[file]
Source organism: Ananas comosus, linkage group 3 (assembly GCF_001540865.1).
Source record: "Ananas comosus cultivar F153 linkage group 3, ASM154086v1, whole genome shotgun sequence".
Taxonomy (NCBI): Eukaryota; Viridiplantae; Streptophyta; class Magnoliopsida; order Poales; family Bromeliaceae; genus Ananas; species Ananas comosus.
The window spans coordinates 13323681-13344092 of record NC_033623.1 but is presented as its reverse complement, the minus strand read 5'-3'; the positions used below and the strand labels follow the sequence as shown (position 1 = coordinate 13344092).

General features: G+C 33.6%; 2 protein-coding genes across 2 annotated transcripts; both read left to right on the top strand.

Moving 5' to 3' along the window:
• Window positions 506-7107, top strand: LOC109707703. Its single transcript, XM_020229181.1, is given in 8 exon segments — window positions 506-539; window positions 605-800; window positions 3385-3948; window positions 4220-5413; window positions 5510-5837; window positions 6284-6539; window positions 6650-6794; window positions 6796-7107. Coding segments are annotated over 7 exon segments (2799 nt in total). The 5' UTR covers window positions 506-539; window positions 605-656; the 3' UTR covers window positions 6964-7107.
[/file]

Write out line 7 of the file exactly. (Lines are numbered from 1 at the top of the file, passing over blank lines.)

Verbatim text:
• Window positions 506-7107, top strand: LOC109707703. Its single transcript, XM_020229181.1, is given in 8 exon segments — window positions 506-539; window positions 605-800; window positions 3385-3948; window positions 4220-5413; window positions 5510-5837; window positions 6284-6539; window positions 6650-6794; window positions 6796-7107. Coding segments are annotated over 7 exon segments (2799 nt in total). The 5' UTR covers window positions 506-539; window positions 605-656; the 3' UTR covers window positions 6964-7107.